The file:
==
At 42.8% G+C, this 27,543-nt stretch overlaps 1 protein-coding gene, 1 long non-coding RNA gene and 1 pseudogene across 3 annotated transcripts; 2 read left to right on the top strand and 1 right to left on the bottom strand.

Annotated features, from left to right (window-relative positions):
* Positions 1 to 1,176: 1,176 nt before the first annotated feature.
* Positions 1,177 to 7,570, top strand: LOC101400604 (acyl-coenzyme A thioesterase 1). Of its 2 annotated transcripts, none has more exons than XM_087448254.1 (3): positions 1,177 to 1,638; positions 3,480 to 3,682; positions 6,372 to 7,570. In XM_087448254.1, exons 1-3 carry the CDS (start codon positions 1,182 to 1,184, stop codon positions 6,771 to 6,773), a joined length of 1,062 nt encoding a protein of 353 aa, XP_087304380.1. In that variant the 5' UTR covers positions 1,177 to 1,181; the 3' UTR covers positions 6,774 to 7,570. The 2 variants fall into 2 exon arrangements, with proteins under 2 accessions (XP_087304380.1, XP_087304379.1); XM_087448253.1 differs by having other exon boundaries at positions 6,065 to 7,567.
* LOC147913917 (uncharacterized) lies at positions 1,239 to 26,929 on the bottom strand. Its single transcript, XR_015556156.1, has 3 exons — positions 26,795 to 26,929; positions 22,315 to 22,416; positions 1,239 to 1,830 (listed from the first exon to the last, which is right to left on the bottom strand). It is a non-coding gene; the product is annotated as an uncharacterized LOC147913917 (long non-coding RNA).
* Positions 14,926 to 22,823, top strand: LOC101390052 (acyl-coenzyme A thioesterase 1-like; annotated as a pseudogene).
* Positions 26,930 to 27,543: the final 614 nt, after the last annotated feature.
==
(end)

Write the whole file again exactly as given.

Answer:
At 42.8% G+C, this 27,543-nt stretch overlaps 1 protein-coding gene, 1 long non-coding RNA gene and 1 pseudogene across 3 annotated transcripts; 2 read left to right on the top strand and 1 right to left on the bottom strand.

Annotated features, from left to right (window-relative positions):
* Positions 1 to 1,176: 1,176 nt before the first annotated feature.
* Positions 1,177 to 7,570, top strand: LOC101400604 (acyl-coenzyme A thioesterase 1). Of its 2 annotated transcripts, none has more exons than XM_087448254.1 (3): positions 1,177 to 1,638; positions 3,480 to 3,682; positions 6,372 to 7,570. In XM_087448254.1, exons 1-3 carry the CDS (start codon positions 1,182 to 1,184, stop codon positions 6,771 to 6,773), a joined length of 1,062 nt encoding a protein of 353 aa, XP_087304380.1. In that variant the 5' UTR covers positions 1,177 to 1,181; the 3' UTR covers positions 6,774 to 7,570. The 2 variants fall into 2 exon arrangements, with proteins under 2 accessions (XP_087304380.1, XP_087304379.1); XM_087448253.1 differs by having other exon boundaries at positions 6,065 to 7,567.
* LOC147913917 (uncharacterized) lies at positions 1,239 to 26,929 on the bottom strand. Its single transcript, XR_015556156.1, has 3 exons — positions 26,795 to 26,929; positions 22,315 to 22,416; positions 1,239 to 1,830 (listed from the first exon to the last, which is right to left on the bottom strand). It is a non-coding gene; the product is annotated as an uncharacterized LOC147913917 (long non-coding RNA).
* Positions 14,926 to 22,823, top strand: LOC101390052 (acyl-coenzyme A thioesterase 1-like; annotated as a pseudogene).
* Positions 26,930 to 27,543: the final 614 nt, after the last annotated feature.